15. In the case of the horizontal force there are, as Table IX. shows, two markedly different types of diurnal inequality. In the one type, exemplified by Pavlovsk or Greenwich, the force is below its mean value in the middle of the day; it has a principal minimum about IO or II a.m., and morning and evening maxima, the latter usually the largest. In the other type, exemplified by Kolaba or Batavia, the horizontal force is above its mean in the middle of the day, and has a maximum about II a.m. The second type may be regarded as the tropical type. At tropical stations, such as Kolaba, Batavia, Manila and St Helena, the type is practically the same in summer as in winter, and is the same whether the station is north or south of the equator. Similarly, what we may call the temperate typi- is seen with comparatively slight modifications both in summer and winter at stations such as Greenwich or Pavlovsk. In winter, it is true, the pronounced daily minimum is a little later and the early morning maximum is relatively more important than in .summer. There is not, as in the case of the declination, any iiial difference between the phenomena at temperate stations in the northern and southern hemispheres.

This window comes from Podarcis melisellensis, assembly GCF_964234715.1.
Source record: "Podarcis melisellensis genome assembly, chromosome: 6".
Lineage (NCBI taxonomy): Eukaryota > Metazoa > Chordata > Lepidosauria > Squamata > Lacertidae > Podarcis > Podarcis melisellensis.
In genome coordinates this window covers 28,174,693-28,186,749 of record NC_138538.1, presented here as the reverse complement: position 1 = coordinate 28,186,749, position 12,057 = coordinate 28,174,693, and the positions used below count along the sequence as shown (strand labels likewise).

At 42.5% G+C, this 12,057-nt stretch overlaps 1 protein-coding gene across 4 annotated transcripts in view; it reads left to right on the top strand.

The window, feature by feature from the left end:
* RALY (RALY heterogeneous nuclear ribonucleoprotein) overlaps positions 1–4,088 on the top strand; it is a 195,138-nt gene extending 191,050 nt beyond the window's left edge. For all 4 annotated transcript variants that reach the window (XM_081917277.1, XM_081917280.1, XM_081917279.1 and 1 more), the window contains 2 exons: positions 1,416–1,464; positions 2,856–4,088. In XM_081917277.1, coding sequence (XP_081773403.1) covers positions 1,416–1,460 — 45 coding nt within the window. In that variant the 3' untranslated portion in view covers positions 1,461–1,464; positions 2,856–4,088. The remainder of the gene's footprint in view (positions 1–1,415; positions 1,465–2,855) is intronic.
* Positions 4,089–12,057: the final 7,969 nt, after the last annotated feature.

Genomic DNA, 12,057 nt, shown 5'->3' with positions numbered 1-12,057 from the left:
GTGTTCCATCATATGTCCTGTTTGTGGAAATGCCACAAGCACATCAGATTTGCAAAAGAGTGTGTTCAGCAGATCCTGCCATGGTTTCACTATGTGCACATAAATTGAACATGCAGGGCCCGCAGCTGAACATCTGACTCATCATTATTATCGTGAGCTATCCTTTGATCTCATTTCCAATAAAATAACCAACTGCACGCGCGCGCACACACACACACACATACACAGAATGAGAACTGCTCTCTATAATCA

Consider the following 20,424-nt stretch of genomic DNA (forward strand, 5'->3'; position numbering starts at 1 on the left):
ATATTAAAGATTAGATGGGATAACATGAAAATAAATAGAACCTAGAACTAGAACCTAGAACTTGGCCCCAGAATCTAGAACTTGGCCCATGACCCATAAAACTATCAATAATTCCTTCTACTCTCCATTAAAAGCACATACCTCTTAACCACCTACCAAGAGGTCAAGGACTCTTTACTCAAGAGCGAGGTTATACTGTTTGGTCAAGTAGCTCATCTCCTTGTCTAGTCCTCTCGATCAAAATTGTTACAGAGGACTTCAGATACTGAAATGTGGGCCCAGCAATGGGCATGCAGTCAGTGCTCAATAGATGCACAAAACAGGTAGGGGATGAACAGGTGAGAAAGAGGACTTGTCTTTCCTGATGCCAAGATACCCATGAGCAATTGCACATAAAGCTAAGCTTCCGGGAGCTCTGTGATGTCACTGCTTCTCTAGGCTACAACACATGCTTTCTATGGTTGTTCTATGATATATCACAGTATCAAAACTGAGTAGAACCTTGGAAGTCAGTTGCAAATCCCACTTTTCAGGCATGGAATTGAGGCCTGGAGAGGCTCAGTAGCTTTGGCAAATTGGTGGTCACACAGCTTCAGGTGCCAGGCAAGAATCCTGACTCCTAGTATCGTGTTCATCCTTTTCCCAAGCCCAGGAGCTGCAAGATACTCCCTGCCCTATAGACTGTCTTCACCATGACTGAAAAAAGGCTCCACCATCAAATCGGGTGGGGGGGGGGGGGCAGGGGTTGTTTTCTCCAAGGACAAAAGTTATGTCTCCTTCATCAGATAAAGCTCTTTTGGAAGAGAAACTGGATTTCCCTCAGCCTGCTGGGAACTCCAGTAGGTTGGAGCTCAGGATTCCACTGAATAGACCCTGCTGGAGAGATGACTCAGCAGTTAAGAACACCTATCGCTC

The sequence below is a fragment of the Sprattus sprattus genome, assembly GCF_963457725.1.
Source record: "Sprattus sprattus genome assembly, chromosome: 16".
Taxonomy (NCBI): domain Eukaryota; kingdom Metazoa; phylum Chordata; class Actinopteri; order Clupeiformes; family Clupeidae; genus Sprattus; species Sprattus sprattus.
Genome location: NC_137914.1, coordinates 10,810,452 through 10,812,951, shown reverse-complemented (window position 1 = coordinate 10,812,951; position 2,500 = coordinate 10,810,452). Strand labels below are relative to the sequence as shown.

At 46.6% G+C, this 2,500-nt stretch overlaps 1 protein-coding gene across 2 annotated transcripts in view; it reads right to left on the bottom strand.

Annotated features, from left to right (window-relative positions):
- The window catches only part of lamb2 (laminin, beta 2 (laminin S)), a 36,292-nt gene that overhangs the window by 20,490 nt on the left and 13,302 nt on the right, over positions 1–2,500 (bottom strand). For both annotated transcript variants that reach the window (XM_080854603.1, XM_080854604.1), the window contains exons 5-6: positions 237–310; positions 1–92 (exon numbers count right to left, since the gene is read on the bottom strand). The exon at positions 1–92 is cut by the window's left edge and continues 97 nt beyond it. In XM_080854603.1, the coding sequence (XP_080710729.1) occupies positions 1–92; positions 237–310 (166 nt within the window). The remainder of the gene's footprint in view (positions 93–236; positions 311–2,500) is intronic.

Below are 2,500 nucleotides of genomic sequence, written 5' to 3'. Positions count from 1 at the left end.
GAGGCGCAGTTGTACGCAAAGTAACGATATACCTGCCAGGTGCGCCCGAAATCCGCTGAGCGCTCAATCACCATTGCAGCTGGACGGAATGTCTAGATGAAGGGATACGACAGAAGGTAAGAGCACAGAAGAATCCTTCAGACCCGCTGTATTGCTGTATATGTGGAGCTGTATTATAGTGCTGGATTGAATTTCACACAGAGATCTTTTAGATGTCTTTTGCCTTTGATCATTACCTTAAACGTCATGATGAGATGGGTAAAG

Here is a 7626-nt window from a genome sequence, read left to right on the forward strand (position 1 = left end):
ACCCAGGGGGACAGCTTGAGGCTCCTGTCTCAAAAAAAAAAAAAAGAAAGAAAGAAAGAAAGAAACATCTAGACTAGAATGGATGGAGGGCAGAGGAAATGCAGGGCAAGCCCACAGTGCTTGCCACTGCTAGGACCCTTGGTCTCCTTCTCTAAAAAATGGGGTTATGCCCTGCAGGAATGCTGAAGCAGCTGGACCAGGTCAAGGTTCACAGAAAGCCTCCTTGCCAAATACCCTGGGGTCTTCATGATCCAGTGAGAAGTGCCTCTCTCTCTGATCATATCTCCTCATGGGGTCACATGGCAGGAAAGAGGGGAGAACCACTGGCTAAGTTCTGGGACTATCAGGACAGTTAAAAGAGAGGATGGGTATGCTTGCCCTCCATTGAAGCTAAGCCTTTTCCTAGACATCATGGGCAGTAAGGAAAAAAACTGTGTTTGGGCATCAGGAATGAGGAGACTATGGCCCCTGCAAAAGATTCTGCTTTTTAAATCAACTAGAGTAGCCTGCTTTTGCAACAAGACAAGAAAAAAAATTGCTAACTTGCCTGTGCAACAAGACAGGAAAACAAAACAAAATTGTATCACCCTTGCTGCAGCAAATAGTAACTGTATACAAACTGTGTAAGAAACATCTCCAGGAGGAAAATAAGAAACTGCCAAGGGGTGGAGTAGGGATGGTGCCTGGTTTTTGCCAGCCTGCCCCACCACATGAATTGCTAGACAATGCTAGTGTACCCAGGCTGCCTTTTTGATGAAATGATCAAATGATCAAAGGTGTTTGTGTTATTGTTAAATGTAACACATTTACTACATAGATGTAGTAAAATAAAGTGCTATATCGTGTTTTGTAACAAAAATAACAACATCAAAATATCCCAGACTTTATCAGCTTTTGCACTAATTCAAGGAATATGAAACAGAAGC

With diminishing latitude, there is a gradual transition from the temperate to the tropical type of horizontal force diurnal variation, and at stations whose latitude is under 45 there is a very appreciable variation in type with the season. The mean diurnal variation for the year at Tiflis in Table IX. really represents a struggle between the two types, in which on the whole the temperate type prevails. If we take the diurnal variations at Tiflis for midsummer and midwinter, we find the former essentially of the temperate, the latter essentially of the tropical type. A similar conflict may be seen in the mean diurnal inequality for the year at the Cape of Good Hope, but there the tropical type on the whole predominates, and it KTvails more at midwinter than at midsummer. Toronto and obart, though similar in latitude to Tiflis, show a closer approach to the temperate type. Still at both stations the hours during which the force is below its mean value tend to extend back towards midnight, especially at midsummer. The amplitude of the horizontal force range appears less at intermediate stations, such as Tiflis, than at stations in either higher or lower latitudes. There is a very great difference in this respect between the north and the south of India.